It's not yet clear if the 30-day period when the signatures must be gathered starts now, or after the next meeting, where two of tonight's four items—which relate to city code—must be voted on a second time. 

"I still have to do more research," said Landwatch attorney John Farrow, after the meeting. 

"It's more complicated than you'd think," DeLapa added. 

But the referendum seems certain, as does the demise of the project, which has consumed hours and hours of city staff time, and the public's time, for the last six years. 

Tonight's meeting, like many Seaside/Monterey Downs/Monument Village meetings, unfolded in bizarre fashion. 

One surprise was that public commented was limited—Mayor Ralph Rubio asked that it be kept to issues not previously raised, and in large part, the public kept that promise.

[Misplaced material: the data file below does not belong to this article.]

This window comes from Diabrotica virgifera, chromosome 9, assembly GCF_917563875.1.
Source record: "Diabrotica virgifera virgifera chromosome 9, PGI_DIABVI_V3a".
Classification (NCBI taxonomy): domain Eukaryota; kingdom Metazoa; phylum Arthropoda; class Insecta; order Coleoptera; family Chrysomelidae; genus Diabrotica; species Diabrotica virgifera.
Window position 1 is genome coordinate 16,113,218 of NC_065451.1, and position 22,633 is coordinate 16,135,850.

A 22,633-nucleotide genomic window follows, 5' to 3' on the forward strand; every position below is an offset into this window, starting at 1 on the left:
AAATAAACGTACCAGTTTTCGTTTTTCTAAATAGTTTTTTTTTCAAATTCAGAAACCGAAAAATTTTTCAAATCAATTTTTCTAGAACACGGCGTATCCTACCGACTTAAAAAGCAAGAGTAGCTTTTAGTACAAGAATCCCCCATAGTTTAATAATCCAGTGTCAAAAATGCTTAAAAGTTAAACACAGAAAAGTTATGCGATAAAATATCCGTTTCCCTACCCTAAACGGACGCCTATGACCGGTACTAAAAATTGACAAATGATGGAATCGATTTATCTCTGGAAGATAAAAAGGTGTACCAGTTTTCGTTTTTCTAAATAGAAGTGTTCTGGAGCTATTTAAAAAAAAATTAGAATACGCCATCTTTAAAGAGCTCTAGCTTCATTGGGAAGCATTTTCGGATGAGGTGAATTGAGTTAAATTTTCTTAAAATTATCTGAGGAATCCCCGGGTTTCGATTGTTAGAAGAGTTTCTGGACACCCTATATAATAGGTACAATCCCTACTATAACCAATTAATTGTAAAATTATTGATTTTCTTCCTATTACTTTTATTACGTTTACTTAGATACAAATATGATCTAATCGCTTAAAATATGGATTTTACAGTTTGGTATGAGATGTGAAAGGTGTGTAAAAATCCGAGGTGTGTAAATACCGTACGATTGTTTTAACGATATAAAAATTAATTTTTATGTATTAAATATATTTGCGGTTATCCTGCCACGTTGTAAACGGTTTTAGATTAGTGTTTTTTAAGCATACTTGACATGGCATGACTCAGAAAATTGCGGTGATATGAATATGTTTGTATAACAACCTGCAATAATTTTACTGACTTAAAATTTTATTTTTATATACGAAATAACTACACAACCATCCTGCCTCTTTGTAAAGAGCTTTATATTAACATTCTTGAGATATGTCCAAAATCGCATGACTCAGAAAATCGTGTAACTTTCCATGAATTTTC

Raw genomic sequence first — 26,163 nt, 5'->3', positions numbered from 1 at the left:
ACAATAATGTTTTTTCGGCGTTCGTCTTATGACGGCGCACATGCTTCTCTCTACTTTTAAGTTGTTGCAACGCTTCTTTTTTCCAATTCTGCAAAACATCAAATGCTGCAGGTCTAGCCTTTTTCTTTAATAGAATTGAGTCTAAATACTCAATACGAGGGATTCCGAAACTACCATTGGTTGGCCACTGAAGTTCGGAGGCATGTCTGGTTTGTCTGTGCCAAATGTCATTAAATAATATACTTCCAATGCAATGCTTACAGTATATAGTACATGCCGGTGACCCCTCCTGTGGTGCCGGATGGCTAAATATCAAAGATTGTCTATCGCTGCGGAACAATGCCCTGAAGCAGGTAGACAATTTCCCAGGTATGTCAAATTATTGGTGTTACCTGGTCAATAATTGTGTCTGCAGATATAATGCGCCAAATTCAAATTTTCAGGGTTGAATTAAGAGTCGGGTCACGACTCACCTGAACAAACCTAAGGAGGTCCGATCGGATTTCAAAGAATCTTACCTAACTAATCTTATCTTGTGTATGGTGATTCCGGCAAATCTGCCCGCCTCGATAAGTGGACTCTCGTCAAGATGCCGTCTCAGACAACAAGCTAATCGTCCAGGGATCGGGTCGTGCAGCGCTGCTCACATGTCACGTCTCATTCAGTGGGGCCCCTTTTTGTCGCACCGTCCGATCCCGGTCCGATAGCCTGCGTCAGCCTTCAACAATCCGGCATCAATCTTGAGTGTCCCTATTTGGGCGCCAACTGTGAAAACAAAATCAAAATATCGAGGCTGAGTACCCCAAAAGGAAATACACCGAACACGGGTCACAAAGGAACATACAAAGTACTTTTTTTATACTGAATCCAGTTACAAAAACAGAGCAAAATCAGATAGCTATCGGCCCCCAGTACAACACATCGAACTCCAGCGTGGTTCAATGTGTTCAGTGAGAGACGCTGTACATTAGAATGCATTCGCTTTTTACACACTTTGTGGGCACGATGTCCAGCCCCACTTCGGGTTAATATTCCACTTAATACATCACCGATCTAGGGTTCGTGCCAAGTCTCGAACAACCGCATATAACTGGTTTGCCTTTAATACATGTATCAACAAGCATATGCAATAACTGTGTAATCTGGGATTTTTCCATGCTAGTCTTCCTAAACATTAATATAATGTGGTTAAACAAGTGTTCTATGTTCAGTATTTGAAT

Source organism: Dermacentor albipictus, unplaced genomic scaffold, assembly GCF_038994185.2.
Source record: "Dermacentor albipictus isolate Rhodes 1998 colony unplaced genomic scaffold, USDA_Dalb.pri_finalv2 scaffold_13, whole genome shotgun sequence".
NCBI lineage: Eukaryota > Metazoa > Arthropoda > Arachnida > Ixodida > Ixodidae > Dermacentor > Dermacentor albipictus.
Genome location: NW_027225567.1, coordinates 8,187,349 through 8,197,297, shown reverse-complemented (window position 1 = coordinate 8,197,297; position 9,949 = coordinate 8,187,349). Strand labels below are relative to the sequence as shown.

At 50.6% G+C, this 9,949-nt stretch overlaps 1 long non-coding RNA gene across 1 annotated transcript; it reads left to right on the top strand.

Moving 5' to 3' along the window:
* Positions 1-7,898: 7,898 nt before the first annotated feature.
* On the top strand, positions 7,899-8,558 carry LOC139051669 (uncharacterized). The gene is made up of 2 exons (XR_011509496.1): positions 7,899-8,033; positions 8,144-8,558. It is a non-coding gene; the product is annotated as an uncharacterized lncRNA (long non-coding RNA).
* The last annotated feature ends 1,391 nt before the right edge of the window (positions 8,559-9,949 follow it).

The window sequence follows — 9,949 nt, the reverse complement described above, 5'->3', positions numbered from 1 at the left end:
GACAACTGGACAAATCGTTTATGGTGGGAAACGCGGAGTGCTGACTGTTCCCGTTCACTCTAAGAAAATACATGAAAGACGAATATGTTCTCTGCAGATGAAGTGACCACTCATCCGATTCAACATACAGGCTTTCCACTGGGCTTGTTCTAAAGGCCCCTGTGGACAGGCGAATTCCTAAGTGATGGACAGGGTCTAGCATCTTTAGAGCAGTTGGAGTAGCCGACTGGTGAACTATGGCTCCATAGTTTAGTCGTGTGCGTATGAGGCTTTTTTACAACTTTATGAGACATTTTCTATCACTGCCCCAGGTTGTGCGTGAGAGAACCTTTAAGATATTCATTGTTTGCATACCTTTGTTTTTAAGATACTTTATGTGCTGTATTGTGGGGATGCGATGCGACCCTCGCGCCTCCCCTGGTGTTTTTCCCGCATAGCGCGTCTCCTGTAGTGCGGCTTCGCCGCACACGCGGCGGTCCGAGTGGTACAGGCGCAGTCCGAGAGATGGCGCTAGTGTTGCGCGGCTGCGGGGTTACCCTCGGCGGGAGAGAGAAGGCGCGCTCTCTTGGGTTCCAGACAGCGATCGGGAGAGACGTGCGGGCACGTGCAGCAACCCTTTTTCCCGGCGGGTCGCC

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A full crowd packs into the City Council chambers.

An important preface to the meeting: Land use attorney Molly Erickson, representing anti-Downs group Keep Fort Ord Wild, was sent a script by City Manager Craig Malin that delineated all of Rubio's talking points. (Sidenote: Malin has continually pledged transparency, and he has maintained that promise.)

Erickson had requested all documents provided to the council not yet in the public record, and among them was a "draft process" which outlined the order, and the substance, of what Rubio might say. 

At times tonight one could see Rubio reading from it, even if it was not word for word. What seemed clear was that it was intended to give the city defensibility in case of a lawsuit, and that the city had properly considered the impacts in the project's environmental impact report that could not be mitigated. 

When the council started their discussion after pubic comment, it meant the end of a long wait.